I entered the conservative movement when I was in college during the 1990s. I participated in College Republicans, listened to Rush Limbaugh, and wanted to be actively involved in public life as a conservative.

To make things more interesting, I also became a devoted evangelical Christian during this time. At first, I was very comfortable with my twin identities of “movement conservative” and “evangelical Christian.” I toggled back and forth fairly easily between conservative talk shows, on the one hand, and my Bible, on the other hand. After all, conservatives promoted family values and religious liberty while fighting against abortion, Soviet Communism, and other evils.

Midway through college, however, I became uncomfortable with the uncivil and even caustic demeanor displayed by many conservative radio show hosts, cable TV pundits, and opinion writers. The Bible instructed me to speak the truth—always with love and respect for my conversation partner. But many talk show hosts and pundits urged me—by their own example—to degrade people on the other side of the political aisle by demonizing them, questioning their motives, and caricaturing their arguments.

Internally, I couldn’t reconcile my twin identities. But instead of seeking a better path for political involvement, I resigned the College Republicans, cast aside my journalistic aspirations, and went into full-time Christian ministry as a missionary, pastor, and seminary professor.

Movement Conservatism Has Been Weakened

Twenty years later, as I have reengaged in public life, I can see everywhere the negative fruits of the incivility that took root in 1990s conservatism. Incivility has weakened the conservative movement immensely.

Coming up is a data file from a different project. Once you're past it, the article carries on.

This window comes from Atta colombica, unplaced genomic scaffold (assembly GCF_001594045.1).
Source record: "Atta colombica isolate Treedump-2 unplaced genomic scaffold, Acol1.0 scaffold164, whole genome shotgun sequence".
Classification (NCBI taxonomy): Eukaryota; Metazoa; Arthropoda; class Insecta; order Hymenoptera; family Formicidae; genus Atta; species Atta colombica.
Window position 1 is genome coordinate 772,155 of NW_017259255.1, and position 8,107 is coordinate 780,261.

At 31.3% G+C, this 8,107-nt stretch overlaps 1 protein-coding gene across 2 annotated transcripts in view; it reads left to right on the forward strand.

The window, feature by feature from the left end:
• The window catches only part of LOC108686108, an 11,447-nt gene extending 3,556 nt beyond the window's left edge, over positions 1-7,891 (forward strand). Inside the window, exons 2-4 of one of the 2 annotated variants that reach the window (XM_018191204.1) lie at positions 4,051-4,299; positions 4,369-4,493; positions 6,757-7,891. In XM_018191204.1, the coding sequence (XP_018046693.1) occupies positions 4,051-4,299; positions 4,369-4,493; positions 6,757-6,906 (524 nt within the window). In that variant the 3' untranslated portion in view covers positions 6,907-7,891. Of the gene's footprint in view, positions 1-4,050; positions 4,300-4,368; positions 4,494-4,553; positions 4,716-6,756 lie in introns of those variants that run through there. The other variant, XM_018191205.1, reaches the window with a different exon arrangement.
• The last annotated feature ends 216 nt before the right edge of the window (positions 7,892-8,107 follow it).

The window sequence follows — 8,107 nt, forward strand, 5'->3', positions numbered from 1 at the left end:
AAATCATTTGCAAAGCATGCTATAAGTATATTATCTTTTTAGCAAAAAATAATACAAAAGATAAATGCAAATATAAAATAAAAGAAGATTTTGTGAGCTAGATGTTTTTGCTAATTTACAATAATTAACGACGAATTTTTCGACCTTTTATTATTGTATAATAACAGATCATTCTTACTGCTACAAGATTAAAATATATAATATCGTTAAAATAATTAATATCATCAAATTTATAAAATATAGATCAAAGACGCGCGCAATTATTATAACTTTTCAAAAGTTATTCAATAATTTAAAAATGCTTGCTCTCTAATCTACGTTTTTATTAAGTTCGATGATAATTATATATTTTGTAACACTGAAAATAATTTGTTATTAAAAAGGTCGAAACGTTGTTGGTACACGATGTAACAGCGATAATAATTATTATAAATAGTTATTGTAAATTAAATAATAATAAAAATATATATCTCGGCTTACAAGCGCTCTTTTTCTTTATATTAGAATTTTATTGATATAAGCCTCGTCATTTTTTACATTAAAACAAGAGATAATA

To be sure, a superficial assessment of our current situation might point to the GOP’s victories in the 2016 election cycle and conclude that movement conservatism is healthy. For many people, the two are nearly synonymous. But even so, a more thorough evaluation will reveal a different reality. The GOP won the 2016 Presidential election and has a majority in the House and Senate. It also lost the popular vote, the Hispanic vote, the black vote, the female vote, and the Millennial vote. The majority of the country rejected the GOP’s message.

Even though “conservatism” should by no means be equated with the GOP, I think it safe to say that movement conservatism is weakening at the same rate that the GOP is weakening. This situation will not be easily reversed; every election cycle brings with it millions of new college graduates, the majority of whom are drawn toward progressive ideals.

In other words, if conservatism is going to have a vibrant future in our nation, we will have to do better than we are doing. We will, once again, have to draw upon our better angels by casting aside the temptation to misrepresent, mock, condescend to, or otherwise belittle progressives and progressive views. If we really believe that the conservative vision for our society is best, then we must put in the hard work to persuade those who lean to the left. If we do not, we will lose not only future voters but opportunities to shape America’s moral future.

Movement Conservatism Can Gain Strength by Learning from Christian Missionaries